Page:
My View: Civility lesson: Are you listening, Congress?Around the Nation, Online Only, This Week Tuesday, July 17th, 2012
Editor's note: Janet Morgan Riggs is president of Gettysburg College, alumna from the class of 1977 and professor of psychology.
(CNN) — Congress has been trapped in gridlock for much of President Obama’s term. Politics seem to consistently trump bipartisan civil discourse.
I’d like to offer Congress an example that might inspire them to move beyond politics.
My institution, this past semester, confronted an emotionally charged controversy with respect and civility. We forged a solution, and we shook hands across the aisle. We even shed a few tears of pride – because it was students who led the way.
Decades ago, the Army withdrew Reserve Officer Training Corps instruction from Gettysburg College as part of a consolidation of military programs. Students who wished to enroll in ROTC remained able to do so at another college about 45 minutes away.
However, the military‘s rejection of gays and lesbians and subsequent don’t ask, don’t tell policy ran counter to the college’s values: We welcome all, regardless of sexual orientation or gender expression. Accordingly, our faculty ruled that academic credit would not be given for ROTC — despite its rigor and many benefits to our nation — because the program discriminated against some members of our community.
This decision was principled and symbolized our community’s support for gay and lesbian individuals. But what about our ROTC cadets? How could we not recognize their hard work and dedication? This was our conundrum and one that raised its head frequently.
When don’t ask, don’t tell was finally repealed, our faculty began to re-examine ROTC but found that the military continues to bar transgendered and transsexual individuals. As a result, a majority of our faculty voted against reinstating credit for ROTC, and our dilemma remained.
The debate resurfaced when we learned that all students are permitted to take ROTC courses, even though the military will not accept all of those students into service. A turning point came when a faculty member challenged our ROTC student cadets and the student members of our ALLies organization (which supports gay, lesbian, transgendered and transsexual individuals) to construct an agreement that would embody our welcoming values, respecting and accommodating all viewpoints.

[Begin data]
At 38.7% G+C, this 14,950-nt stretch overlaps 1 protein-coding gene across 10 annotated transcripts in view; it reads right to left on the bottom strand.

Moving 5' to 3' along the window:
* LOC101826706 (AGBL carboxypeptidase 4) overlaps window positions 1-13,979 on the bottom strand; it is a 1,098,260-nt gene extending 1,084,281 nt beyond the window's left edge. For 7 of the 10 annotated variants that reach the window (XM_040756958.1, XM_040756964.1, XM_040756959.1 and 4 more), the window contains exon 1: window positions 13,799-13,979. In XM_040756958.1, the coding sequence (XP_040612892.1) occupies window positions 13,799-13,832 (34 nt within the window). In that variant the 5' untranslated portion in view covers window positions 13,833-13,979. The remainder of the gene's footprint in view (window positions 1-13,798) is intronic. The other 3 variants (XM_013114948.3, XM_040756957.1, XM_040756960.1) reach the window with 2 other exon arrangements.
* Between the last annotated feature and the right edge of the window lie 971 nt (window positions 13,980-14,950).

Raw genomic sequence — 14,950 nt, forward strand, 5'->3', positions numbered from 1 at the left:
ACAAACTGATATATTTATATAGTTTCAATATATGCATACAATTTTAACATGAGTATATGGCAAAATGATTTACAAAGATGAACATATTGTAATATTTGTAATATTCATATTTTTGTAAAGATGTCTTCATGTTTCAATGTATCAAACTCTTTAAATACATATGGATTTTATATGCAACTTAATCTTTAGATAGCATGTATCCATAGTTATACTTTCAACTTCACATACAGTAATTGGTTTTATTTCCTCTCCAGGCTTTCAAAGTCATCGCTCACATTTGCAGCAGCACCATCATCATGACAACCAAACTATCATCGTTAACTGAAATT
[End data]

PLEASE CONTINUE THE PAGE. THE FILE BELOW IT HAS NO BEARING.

Our student ROTC cadets and members of ALLies took that charge to heart, came together in community and jointly crafted a proposal far beyond any previously considered by our faculty: rescind the ban on academic credit for military science courses, proclaim that such action in no way endorses the military‘s discriminatory policies, and provide all students with formalized opportunities to debate military policies that bar transgendered and transsexual people from serving openly.
At long last, it was students who found a solution. They balanced commitment to military service with commitment to equal rights. They demonstrated that community can accommodate civil debate and, indeed, be strengthened by it. They discerned that the gap between their perspectives was not as wide as it first seemed. The faculty resoundingly approved their motion. And that’s when some tears of pride were shed.
I cannot help but think that the students who led this discussion, whether they enter the military or pursue other careers, will have a positive impact on our nation. They have learned what a liberal arts community teaches best: civility, creative problem-solving and leadership.
I wish I could elect those students to Congress today. They would show those in Washington that thoughtful decision-making often requires compromise and that the very essence of democracy rests on our ability to engage in civil discourse.
The opinions expressed in this commentary are solely those of Janet Morgan Riggs.
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